(By: Farheen, Viva Learn Content Contributor)
The Chinese philosopher Lao Tzu once said, “When I let go of who I am, I become what I might be.” Profound as that quotation is, what does it mean and, more importantly, how can we apply it?
What does it mean to let go of oneself? What does it mean to become something one might be? I may not necessarily be correct, but here’s what I think: people always have and always will struggle with that immortally perplexing question of “Who am I?” It’s a fairly difficult question and one that takes a lifetime and a few more years to figure out. At different points in our lives we may delude ourselves by imagining that we have the answer, only to realize a few seconds; minutes; hours; days; months; years later that identity is like a little squirrel: you know, the one you thought you had a connection with as a kid, and then realized that it had no intention of being tamed and becoming a friend?
One must accept the fact that identity is just a construct. We, as a species, love to put things in “boxes” and it’s definitely off-putting when one can’t find boxes big; small; wide; narrow enough for the multitudes of kaleidoscopic objects we collect throughout our lives. So, then, dear reader, what is the point of trying to confine yourself to a box that may seem comfortable at first, but then starts poking you in all the wrong spots and bores you with its perpetual stagnancy? What would be gleaned from even trying to answer the question, “who am I?” I believe that what Lao Tzu was trying to say is to let go of the notion of “identity” so that one may develop as infinitely as one wishes. But wait! you might say. Where would one find such a manual, that’ll help me reach this state? And all I can say is, “it’s on your head, genius.”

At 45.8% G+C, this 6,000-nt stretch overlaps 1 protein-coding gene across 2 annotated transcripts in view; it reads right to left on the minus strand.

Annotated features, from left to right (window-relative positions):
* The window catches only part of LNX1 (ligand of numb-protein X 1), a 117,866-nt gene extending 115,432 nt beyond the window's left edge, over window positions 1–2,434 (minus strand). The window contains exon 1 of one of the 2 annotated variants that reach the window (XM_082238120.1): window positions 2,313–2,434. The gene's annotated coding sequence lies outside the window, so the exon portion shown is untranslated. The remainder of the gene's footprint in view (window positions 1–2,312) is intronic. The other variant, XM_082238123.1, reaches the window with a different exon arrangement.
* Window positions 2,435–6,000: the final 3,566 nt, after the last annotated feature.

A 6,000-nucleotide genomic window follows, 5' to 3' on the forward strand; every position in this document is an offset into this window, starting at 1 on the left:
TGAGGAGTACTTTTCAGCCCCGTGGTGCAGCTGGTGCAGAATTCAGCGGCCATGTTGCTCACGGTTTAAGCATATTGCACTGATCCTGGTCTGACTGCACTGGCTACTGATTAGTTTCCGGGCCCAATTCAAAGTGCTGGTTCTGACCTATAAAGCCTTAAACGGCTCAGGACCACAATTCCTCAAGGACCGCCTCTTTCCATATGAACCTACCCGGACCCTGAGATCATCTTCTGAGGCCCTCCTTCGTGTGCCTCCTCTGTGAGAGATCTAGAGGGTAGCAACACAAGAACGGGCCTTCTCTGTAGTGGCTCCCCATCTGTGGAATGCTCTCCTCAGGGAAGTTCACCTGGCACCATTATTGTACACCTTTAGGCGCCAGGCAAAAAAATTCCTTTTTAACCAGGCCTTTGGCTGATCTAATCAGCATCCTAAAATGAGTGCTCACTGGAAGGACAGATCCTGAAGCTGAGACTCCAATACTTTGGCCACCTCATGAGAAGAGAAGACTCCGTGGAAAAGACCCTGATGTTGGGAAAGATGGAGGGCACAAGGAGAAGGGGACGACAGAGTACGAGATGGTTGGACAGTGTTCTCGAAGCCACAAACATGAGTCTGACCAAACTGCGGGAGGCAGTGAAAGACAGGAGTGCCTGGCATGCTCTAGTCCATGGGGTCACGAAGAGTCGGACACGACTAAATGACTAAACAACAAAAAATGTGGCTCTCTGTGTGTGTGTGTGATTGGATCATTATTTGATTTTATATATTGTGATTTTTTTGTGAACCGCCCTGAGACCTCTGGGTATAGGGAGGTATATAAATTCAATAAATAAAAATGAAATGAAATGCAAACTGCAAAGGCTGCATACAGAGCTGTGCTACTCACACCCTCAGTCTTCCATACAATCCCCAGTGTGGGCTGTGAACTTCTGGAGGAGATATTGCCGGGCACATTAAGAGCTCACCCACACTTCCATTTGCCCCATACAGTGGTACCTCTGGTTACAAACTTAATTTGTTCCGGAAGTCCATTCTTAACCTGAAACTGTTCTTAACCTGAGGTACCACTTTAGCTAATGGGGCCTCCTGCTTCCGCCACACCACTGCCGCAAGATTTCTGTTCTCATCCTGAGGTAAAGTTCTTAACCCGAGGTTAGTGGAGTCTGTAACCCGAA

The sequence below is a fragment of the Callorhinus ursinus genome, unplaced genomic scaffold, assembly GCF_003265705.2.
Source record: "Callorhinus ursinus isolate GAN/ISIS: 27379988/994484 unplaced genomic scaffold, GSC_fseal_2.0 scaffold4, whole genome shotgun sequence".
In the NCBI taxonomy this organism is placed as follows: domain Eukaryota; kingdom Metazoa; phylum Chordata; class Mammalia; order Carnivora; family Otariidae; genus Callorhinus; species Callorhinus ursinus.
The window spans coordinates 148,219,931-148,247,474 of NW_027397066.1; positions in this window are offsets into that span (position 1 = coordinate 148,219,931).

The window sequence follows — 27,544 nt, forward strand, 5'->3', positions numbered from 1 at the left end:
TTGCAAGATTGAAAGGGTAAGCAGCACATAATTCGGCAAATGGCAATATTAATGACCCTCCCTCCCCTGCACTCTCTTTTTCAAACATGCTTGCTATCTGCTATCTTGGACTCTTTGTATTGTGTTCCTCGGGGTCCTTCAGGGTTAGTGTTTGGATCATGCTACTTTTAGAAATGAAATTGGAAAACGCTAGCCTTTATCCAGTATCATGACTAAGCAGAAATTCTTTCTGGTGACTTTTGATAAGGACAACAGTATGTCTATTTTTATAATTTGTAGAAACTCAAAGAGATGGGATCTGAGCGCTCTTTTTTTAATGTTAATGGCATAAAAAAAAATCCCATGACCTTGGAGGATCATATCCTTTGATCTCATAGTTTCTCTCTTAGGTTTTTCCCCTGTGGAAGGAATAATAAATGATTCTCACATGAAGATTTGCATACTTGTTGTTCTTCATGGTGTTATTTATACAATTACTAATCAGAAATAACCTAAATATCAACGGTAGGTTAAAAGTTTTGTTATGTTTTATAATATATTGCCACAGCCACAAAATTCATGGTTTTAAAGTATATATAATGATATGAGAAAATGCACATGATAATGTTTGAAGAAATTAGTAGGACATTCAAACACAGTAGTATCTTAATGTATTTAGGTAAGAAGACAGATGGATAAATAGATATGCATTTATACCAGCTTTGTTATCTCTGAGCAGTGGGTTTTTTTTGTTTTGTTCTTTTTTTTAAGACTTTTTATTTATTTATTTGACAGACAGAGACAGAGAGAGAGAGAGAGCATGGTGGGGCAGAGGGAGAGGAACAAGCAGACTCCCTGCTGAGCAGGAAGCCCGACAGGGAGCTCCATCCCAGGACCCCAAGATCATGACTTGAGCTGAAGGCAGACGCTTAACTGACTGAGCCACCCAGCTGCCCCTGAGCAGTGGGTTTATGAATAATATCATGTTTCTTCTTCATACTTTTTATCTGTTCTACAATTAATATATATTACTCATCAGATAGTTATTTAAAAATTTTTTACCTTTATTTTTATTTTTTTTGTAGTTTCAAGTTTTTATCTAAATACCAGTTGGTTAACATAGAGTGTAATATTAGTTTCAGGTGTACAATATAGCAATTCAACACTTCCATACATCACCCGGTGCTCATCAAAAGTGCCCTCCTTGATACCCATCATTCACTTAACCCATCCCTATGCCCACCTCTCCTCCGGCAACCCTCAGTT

More specifically, inside your head. Self-reflection is the key, the manual. Take a few minutes out of every day and reflect on what you did today, how you treated the people around you, whether you are happy with where you are now, whether you need to change your thought process, whether you are friends with the right people, whether it’s time to learn something new, whether you need a change in lifestyle, etc. Don’t be afraid to criticize yourself, and don’t be wary of the fact that it may take time to apply these changes to yourself. All things take time; time is a gift, therefore it must always be treated with thanks and appreciation.
I wish you all good luck on the journey that is life. I won’t wish you a safe journey because then you may just curl up inside a warm, comfortable box and sleep away during the travel. So then, allow me to wish you a journey full of new people (nice and grumpy), new places (beautiful and ugly), and waters that are sufficiently tumultuous enough to soak any back-up boxes you may have brought with you.